New hi-tech tagging system for offenders
A new hi-tech electronic tagging system to keep track of offenders and send instant alerts when they break rules is to be introduced.
The Government is looking at ways to develop its rehabilitation programmes for criminals and has asked proposals for a state-of-the-art network.
A request for proposal from the Ministry of Legal Affairs said the Government planned to bring in a system that uses GPS tracking and wanted at least 50 individual devices.
The RFP said: “The Government of Bermuda is seeking to expand and maintain its programmes to monitor, manage and change behaviours in offenders, with the protection of the community as the primary consideration.
“Electronic monitoring involves having an electronic bracelet — device — attached to an offender deemed to be in need of intensive monitoring and/or having restrictions placed on their movements.
“As they remain in the community, with mechanisms to promote behaviour change and minimise risks to the community, the Government is seeking a reliable partnership with a proponent who will effectively and efficiently manage, maintain and monitor this programme utilising state-of-the-art equipment and services.”
The document, published online, told suppliers they were expected to provide costs for a complete system that used existing technology, as well as prices for optional extras.
The RFP added: “Although cost is a significant consideration, product reliability and performance, customer service and support, staff knowledge and qualifications and company financial stability are also critical to the selection of the preferred proponent for the proposed system.”
The ministry’s existing electronic monitoring programme uses GPS or cellular tracking devices to keep tabs 24 hours a day on people who are on parole or bail.
Potential suppliers of the new equipment were told it must be “highly reliable in a wide range of climatic conditions and environments”.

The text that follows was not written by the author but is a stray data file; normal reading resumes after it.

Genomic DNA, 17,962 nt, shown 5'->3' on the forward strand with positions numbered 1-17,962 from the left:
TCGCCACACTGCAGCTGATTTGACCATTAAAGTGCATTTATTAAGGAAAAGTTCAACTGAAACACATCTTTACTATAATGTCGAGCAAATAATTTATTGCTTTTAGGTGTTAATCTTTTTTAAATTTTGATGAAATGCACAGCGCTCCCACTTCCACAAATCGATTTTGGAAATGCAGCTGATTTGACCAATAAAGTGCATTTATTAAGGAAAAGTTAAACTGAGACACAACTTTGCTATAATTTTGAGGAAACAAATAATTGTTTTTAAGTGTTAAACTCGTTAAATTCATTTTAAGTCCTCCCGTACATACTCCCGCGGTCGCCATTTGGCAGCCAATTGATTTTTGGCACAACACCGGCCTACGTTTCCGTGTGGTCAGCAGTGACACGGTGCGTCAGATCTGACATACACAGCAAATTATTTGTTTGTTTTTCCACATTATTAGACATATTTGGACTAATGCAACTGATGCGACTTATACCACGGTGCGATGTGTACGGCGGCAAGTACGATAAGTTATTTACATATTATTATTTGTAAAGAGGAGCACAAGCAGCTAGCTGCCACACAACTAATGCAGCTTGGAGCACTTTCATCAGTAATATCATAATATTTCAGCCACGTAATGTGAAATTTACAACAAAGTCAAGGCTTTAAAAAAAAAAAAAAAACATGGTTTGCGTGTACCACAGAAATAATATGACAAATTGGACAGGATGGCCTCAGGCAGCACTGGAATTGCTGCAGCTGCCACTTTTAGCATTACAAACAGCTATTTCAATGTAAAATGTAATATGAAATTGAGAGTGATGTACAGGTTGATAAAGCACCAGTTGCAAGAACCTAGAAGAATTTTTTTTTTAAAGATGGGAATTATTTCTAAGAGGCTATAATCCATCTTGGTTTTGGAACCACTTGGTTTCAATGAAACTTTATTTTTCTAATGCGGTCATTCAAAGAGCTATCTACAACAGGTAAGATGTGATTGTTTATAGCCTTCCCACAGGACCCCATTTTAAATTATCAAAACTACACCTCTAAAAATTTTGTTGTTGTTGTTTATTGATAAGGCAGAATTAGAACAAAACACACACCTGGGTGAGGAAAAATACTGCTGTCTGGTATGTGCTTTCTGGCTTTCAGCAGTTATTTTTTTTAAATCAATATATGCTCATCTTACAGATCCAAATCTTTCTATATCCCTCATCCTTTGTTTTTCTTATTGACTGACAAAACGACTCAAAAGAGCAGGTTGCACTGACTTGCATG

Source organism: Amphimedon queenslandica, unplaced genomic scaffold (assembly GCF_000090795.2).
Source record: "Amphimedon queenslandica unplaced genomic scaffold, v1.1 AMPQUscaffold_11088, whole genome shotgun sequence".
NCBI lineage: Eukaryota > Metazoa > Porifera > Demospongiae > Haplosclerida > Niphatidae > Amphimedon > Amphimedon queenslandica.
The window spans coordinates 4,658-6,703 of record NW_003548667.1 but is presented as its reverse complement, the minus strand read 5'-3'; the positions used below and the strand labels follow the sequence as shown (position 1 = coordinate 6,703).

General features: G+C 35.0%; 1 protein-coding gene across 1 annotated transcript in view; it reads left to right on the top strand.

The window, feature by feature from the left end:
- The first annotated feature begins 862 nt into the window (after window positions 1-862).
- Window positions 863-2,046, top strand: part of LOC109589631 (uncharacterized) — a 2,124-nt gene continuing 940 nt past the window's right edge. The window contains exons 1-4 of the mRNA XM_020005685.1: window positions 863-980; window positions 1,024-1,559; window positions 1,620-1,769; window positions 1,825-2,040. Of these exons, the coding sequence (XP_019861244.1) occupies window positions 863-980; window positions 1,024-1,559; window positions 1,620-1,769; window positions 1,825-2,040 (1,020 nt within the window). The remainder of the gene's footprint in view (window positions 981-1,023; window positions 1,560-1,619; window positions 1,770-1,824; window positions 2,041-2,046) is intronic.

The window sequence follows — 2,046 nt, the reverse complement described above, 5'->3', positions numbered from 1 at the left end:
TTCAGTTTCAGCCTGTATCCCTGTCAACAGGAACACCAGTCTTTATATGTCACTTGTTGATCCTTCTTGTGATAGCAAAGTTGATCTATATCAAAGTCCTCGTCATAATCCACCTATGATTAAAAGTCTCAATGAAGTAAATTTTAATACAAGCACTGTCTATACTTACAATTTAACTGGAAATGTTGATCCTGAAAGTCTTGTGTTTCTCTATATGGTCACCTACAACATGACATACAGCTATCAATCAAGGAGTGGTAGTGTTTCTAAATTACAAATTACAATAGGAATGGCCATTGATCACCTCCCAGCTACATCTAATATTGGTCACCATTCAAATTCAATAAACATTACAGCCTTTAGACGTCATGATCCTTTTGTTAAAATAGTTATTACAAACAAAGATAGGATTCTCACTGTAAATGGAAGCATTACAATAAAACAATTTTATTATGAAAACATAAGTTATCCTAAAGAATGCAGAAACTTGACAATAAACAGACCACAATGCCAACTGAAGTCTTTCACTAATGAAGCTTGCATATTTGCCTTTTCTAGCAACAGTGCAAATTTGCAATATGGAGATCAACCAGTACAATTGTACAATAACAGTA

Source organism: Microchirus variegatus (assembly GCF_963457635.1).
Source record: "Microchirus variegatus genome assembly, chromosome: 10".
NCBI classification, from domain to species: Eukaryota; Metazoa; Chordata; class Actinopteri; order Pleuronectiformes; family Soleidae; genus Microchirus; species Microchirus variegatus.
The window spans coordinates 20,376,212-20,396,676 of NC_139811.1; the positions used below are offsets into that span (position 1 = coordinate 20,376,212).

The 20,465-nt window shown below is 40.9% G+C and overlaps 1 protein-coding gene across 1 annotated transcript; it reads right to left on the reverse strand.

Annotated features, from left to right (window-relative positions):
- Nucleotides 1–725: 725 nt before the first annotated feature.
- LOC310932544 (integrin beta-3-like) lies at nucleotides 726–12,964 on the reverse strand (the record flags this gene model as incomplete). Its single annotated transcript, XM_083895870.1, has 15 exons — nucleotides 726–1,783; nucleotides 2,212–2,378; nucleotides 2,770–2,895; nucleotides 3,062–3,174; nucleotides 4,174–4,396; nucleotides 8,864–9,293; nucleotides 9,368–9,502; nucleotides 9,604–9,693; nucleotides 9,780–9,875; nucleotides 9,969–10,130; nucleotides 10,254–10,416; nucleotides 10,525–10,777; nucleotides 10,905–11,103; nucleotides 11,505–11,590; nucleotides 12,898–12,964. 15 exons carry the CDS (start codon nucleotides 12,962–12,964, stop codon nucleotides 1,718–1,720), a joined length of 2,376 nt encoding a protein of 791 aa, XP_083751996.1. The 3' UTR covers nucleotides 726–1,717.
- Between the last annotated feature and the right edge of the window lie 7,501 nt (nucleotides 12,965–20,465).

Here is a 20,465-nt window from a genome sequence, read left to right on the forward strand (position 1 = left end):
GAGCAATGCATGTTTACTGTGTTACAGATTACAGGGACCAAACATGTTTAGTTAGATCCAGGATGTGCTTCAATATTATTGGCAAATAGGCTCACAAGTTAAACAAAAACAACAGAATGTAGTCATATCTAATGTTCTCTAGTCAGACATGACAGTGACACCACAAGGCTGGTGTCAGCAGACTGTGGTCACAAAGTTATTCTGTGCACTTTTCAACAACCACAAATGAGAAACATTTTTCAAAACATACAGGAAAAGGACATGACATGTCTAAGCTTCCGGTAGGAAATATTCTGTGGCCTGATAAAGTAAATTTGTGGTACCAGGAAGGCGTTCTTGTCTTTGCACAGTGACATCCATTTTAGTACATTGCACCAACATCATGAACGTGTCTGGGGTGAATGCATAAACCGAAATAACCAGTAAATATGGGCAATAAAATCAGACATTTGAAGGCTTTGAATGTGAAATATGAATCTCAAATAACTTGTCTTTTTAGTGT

Specifications included that the GPS monitoring devices should be able to “pinpoint the location of any client” and feed back data “at least once every 15 minutes when the offender is compliant and immediately when the offender commits a violation”.
The monitoring devices are expected to have at least 36 hours of battery life and work in both fresh and salt water up to three metres deep.
Kathy Lynn Simmons, the Attorney-General, told the Senate last July that the “overall design and data” of the tagging system was under review to see how it could be improved.
Options included devices that could detect alcohol levels in sweat, home detention devices and units that could be used in domestic violence situations.
Ms Simmons, who is also the Minister of Legal Affairs, added that 26 devices were in use at the time and the programme was budgeted at $250,000 a year.
A ministry spokeswoman said the average daily use was higher.
She explained last week: “We can confirm that on most occasions there are 30 units in active use.
“The final determination on the number of units for the upcoming fiscal year will be made based on the vendor selection from the RFP process.”
The Royal Gazette asked for further information about what was expected from the new contract, including the predicted cost and whether developments such as the detection of alcohol would be included.
But the ministry declined to comment because the RFP had been issued and “some of the questions may put potential vendors at an advantage”.
The RFP included the opportunity for suppliers to provide details about additional devices or services, such as alcohol monitoring and the associated costs.
Anyone interested has until noon on February 28 to submit a proposal.
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